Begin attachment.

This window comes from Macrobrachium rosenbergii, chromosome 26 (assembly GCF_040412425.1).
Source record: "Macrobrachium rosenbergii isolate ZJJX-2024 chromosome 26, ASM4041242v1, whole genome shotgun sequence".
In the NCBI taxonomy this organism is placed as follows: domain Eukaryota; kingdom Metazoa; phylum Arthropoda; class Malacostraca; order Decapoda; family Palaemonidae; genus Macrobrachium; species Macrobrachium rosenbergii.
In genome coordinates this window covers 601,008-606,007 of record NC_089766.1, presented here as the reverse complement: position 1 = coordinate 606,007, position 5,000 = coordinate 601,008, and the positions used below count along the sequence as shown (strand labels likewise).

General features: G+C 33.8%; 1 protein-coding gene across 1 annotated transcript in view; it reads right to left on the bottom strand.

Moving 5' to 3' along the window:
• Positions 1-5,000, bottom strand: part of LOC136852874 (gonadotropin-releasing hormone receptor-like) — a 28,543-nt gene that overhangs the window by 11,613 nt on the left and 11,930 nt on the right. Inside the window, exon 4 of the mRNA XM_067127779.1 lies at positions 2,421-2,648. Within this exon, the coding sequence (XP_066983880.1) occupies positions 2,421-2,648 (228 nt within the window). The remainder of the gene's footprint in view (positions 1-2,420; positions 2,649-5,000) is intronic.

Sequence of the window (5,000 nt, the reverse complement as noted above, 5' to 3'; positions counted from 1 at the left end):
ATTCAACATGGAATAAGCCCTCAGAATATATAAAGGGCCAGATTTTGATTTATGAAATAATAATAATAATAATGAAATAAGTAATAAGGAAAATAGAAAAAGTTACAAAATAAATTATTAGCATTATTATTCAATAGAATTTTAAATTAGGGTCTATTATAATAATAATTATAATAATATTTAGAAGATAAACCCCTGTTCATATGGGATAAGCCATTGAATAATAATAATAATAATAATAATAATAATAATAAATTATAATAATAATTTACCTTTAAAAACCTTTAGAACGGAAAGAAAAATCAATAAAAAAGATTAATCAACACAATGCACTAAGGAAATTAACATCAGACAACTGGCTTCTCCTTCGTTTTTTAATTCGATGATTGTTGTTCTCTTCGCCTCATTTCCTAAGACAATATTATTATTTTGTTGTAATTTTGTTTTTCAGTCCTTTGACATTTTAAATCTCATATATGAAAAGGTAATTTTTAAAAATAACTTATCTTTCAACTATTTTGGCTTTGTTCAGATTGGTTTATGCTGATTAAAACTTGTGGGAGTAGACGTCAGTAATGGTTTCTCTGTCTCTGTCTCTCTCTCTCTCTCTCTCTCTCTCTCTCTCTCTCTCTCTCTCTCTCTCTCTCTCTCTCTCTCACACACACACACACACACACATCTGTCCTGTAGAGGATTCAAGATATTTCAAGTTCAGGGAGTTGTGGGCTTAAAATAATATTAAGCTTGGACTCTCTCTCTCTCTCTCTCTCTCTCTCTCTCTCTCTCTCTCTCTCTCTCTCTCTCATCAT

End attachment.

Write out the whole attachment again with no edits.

This window comes from Macrobrachium rosenbergii, chromosome 26 (assembly GCF_040412425.1).
Source record: "Macrobrachium rosenbergii isolate ZJJX-2024 chromosome 26, ASM4041242v1, whole genome shotgun sequence".
In the NCBI taxonomy this organism is placed as follows: domain Eukaryota; kingdom Metazoa; phylum Arthropoda; class Malacostraca; order Decapoda; family Palaemonidae; genus Macrobrachium; species Macrobrachium rosenbergii.
In genome coordinates this window covers 601,008-606,007 of record NC_089766.1, presented here as the reverse complement: position 1 = coordinate 606,007, position 5,000 = coordinate 601,008, and the positions used below count along the sequence as shown (strand labels likewise).

General features: G+C 33.8%; 1 protein-coding gene across 1 annotated transcript in view; it reads right to left on the bottom strand.

Moving 5' to 3' along the window:
• Positions 1-5,000, bottom strand: part of LOC136852874 (gonadotropin-releasing hormone receptor-like) — a 28,543-nt gene that overhangs the window by 11,613 nt on the left and 11,930 nt on the right. Inside the window, exon 4 of the mRNA XM_067127779.1 lies at positions 2,421-2,648. Within this exon, the coding sequence (XP_066983880.1) occupies positions 2,421-2,648 (228 nt within the window). The remainder of the gene's footprint in view (positions 1-2,420; positions 2,649-5,000) is intronic.

Sequence of the window (5,000 nt, the reverse complement as noted above, 5' to 3'; positions counted from 1 at the left end):
ATTCAACATGGAATAAGCCCTCAGAATATATAAAGGGCCAGATTTTGATTTATGAAATAATAATAATAATAATGAAATAAGTAATAAGGAAAATAGAAAAAGTTACAAAATAAATTATTAGCATTATTATTCAATAGAATTTTAAATTAGGGTCTATTATAATAATAATTATAATAATATTTAGAAGATAAACCCCTGTTCATATGGGATAAGCCATTGAATAATAATAATAATAATAATAATAATAATAATAAATTATAATAATAATTTACCTTTAAAAACCTTTAGAACGGAAAGAAAAATCAATAAAAAAGATTAATCAACACAATGCACTAAGGAAATTAACATCAGACAACTGGCTTCTCCTTCGTTTTTTAATTCGATGATTGTTGTTCTCTTCGCCTCATTTCCTAAGACAATATTATTATTTTGTTGTAATTTTGTTTTTCAGTCCTTTGACATTTTAAATCTCATATATGAAAAGGTAATTTTTAAAAATAACTTATCTTTCAACTATTTTGGCTTTGTTCAGATTGGTTTATGCTGATTAAAACTTGTGGGAGTAGACGTCAGTAATGGTTTCTCTGTCTCTGTCTCTCTCTCTCTCTCTCTCTCTCTCTCTCTCTCTCTCTCTCTCTCTCTCTCTCTCTCTCTCTCACACACACACACACACACACATCTGTCCTGTAGAGGATTCAAGATATTTCAAGTTCAGGGAGTTGTGGGCTTAAAATAATATTAAGCTTGGACTCTCTCTCTCTCTCTCTCTCTCTCTCTCTCTCTCTCTCTCTCTCTCTCTCTCTCATCAT